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tearing the rag off the bush again
The Palindrome PDF E-mail
It was past two o’clock in the morning. The letters on the keyboard were blurred. Her carpal tunnel was aching. Monkey-mind gone wild.                           

As she remembered that kiss, her discomfort grew. It had been tender and protective and passionate and it had felt just right. Lila tucked a stray strand of hair behind her ear, sighing, trying to reframe her self-censure: just how many transgressive acts did she think one woman had to perform over a lifetime to prove that she existed? Could any new offense erase the many erasures?
   Ten years ago her marriage had burst apart like a spoilt pear hitting the earth - bruised, crushed and probably wormy. For the last decade Lila had overstepped every boundary she knew. Her boundaries didn’t matter to her anymore. She had needed to overstep, even when she put herself at risk.
   Mindlessly, she played solitaire, which would be yet another trespass in her father’s book, although he couldn’t see her, couldn’t judge her, except by her own proxy. She sat alone in her bed with her laptop hot on her lap. She played this game to block out thoughts, busy her surface mind, yet reflections and troubling questions formed in her awareness - focused or unfocused as it was - her peculiar brand of meditation. The Buddhists call this chattering monkey-mind.
   It was past two o’clock in the morning. The letters on the keyboard were blurred. Her carpal tunnel was aching. Monkey-mind gone wild.
   Lila was perfectly conscious of the hard brass heterodoxy of her moral code: promiscuity, miscegenation, sodomy, bisexuality, biblical injunctions, even unsafe sex practices. She hadn’t left any gray stone unturned. In Adam she had found someone who accepted this streak in her and seemed to value her the way she was, imperfect as she insisted on being. They connected emotionally; they also connected intellectually. When they made love, there was hunger. Yet he posed a tremendous risk, and she might seriously doubt her own sincerity. Perhaps he was the flavor du jour- silver hair and hazel eyes and some sort of broken wings which tempted mending.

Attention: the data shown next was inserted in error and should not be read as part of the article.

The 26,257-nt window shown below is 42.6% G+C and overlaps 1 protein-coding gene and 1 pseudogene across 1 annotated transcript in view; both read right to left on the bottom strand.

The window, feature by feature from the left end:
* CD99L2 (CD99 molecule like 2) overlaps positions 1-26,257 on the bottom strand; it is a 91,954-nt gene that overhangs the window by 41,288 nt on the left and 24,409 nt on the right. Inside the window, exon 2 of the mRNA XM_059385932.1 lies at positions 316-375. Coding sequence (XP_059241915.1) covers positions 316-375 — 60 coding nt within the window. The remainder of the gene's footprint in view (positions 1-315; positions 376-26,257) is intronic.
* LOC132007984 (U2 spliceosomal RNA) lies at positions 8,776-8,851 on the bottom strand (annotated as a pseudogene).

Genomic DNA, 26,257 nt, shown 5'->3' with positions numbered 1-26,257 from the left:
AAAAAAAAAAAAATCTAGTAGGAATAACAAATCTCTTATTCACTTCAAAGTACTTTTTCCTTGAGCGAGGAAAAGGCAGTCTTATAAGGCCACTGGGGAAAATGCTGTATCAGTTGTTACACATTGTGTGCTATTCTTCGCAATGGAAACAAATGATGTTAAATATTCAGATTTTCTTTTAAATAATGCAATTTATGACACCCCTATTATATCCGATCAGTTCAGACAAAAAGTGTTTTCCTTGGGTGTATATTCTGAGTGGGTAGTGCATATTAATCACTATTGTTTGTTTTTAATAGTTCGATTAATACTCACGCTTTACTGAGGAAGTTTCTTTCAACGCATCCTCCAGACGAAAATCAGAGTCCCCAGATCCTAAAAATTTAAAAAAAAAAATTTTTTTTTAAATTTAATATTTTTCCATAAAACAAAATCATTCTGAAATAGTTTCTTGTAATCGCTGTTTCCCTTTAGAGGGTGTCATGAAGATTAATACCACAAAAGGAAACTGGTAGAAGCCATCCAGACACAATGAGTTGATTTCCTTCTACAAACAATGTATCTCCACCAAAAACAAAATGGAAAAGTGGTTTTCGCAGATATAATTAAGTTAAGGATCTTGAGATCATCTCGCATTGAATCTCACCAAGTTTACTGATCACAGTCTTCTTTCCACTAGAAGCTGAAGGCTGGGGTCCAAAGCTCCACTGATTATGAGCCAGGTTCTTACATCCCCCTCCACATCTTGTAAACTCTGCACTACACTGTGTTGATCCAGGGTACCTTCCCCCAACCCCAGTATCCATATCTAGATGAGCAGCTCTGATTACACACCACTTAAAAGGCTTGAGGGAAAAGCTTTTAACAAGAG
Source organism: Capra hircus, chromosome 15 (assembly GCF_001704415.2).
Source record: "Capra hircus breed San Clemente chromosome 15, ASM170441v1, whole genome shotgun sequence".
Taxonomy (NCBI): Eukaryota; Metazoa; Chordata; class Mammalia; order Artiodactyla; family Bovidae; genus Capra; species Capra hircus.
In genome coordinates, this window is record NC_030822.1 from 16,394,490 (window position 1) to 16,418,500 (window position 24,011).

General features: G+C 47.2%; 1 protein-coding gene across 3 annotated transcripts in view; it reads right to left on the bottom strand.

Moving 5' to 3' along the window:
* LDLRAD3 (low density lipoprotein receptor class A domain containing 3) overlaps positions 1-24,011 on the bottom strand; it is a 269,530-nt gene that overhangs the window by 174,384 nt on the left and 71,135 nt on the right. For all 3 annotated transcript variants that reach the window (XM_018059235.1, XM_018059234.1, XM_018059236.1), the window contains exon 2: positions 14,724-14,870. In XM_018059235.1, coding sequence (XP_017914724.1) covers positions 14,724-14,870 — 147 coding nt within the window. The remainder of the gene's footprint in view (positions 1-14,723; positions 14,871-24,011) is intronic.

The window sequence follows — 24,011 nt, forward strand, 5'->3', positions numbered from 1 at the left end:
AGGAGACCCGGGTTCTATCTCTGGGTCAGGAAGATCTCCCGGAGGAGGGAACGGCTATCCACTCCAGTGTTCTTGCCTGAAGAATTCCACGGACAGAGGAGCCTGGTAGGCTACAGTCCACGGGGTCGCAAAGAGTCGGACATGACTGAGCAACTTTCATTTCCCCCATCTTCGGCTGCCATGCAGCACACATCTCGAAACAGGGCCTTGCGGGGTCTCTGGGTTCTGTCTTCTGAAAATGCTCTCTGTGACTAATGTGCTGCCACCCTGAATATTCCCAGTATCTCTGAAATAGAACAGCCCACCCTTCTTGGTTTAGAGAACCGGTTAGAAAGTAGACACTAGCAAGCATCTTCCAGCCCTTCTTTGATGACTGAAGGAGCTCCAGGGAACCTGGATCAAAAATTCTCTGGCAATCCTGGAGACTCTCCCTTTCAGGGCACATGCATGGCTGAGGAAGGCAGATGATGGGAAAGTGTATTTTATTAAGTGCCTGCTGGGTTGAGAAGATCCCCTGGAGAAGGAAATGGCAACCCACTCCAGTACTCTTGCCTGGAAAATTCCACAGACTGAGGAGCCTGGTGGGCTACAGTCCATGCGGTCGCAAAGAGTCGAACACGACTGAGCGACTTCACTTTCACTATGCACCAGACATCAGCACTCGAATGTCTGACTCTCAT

For better or for worse, Lila was not the type of woman who could heed unsolicited advice - even her own advice to herself: ‘get out now, before it’s too late.’
   Already it was too late; the game with Adam had ceased to be a game. Earlier that day they had crossed a line. Strangely, it wasn’t by fucking that the line had been crossed. It had been in choosing not to fuck.
   Adam knew that Lila did not consider two hours sufficient time to find an available hotel room, undress, screw, shower, dress and kiss goodbye; instead, they had chosen to sit in the hotel bar and talk. She didn’t even order a drink. The deep magenta of the cranberry juice and the burnt sienna of his glass of porter burned a cinematic image in her mind.
   She surveyed the room. The designer had done so much on such a small budget, she thought to herself. She liked the up-to-date colors of mustard, gray and ochre, the washes of saturated colored light, the spare, pure-white squares of light at each table, the use and reuse of squares. Not too bad for what Lila considered to be a second rate hotel in a third rate city. Jazz tinkled from the ceiling.
  Lila read the slogans of an advertising poster in French. An awareness of René came to her involuntarily, even subcutaneously. An ex-husband is like a cinder in the hand from a childhood fall, always there. Lila noted the graphic palindrome of the vintage artwork, cleverly restated by reversed colors in adjacent posters and reflected in mirrors on the opposite wall. She read this graphic text as if a student of vexillology, or a Morse code operator. It was a sophisticated game in play that she could decode, perhaps not unlike the game she had thought she and Adam had been playing. “Madam, I’m Adam.”
   As he sat across from her in the soothing, dim reddish light, he listened to her with obvious caring and concern. She had cried.
   “So much unfinished business,” Adam murmured.
    She suddenly felt foolish to feel so much. Adam reached across the table to hold her hand and looked into her wet eyes. After this moment of vulnerability, Lila recomposed herself. When they kissed in the parking lot before parting, they kissed with tremulous tenderness. That was the transgression. She had felt something.
   “Fucking a woman the first time is simply getting laid,” she said plainly, “but do you understand why you’ve wanted to have a relationship with me?”
   He paused. “This has filled some holes that I had in me,” he said, by way of an explanation that satisfied her, but explained nothing. “It has made me happy.”